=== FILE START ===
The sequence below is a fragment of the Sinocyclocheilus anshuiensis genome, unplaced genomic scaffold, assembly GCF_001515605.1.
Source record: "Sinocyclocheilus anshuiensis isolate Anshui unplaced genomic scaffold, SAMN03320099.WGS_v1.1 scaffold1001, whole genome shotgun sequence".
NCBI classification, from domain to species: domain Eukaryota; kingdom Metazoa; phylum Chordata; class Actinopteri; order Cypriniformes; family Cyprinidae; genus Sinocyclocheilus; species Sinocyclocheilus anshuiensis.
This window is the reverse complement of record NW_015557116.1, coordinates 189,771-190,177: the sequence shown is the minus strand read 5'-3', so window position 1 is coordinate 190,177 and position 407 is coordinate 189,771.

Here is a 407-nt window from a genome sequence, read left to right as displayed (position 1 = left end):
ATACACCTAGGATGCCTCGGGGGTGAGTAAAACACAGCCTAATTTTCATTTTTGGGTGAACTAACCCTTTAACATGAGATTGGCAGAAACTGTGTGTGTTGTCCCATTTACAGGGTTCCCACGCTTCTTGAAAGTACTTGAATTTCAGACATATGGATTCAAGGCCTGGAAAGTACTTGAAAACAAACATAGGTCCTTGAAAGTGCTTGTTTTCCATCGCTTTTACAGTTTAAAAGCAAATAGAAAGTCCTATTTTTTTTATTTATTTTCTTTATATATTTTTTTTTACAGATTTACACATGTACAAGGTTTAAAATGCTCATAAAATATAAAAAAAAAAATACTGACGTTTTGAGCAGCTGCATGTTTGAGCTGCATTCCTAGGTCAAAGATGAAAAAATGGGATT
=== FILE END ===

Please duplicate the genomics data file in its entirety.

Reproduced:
The sequence below is a fragment of the Sinocyclocheilus anshuiensis genome, unplaced genomic scaffold, assembly GCF_001515605.1.
Source record: "Sinocyclocheilus anshuiensis isolate Anshui unplaced genomic scaffold, SAMN03320099.WGS_v1.1 scaffold1001, whole genome shotgun sequence".
NCBI classification, from domain to species: domain Eukaryota; kingdom Metazoa; phylum Chordata; class Actinopteri; order Cypriniformes; family Cyprinidae; genus Sinocyclocheilus; species Sinocyclocheilus anshuiensis.
This window is the reverse complement of record NW_015557116.1, coordinates 189,771-190,177: the sequence shown is the minus strand read 5'-3', so window position 1 is coordinate 190,177 and position 407 is coordinate 189,771.

Here is a 407-nt window from a genome sequence, read left to right as displayed (position 1 = left end):
ATACACCTAGGATGCCTCGGGGGTGAGTAAAACACAGCCTAATTTTCATTTTTGGGTGAACTAACCCTTTAACATGAGATTGGCAGAAACTGTGTGTGTTGTCCCATTTACAGGGTTCCCACGCTTCTTGAAAGTACTTGAATTTCAGACATATGGATTCAAGGCCTGGAAAGTACTTGAAAACAAACATAGGTCCTTGAAAGTGCTTGTTTTCCATCGCTTTTACAGTTTAAAAGCAAATAGAAAGTCCTATTTTTTTTATTTATTTTCTTTATATATTTTTTTTTACAGATTTACACATGTACAAGGTTTAAAATGCTCATAAAATATAAAAAAAAAAATACTGACGTTTTGAGCAGCTGCATGTTTGAGCTGCATTCCTAGGTCAAAGATGAAAAAATGGGATT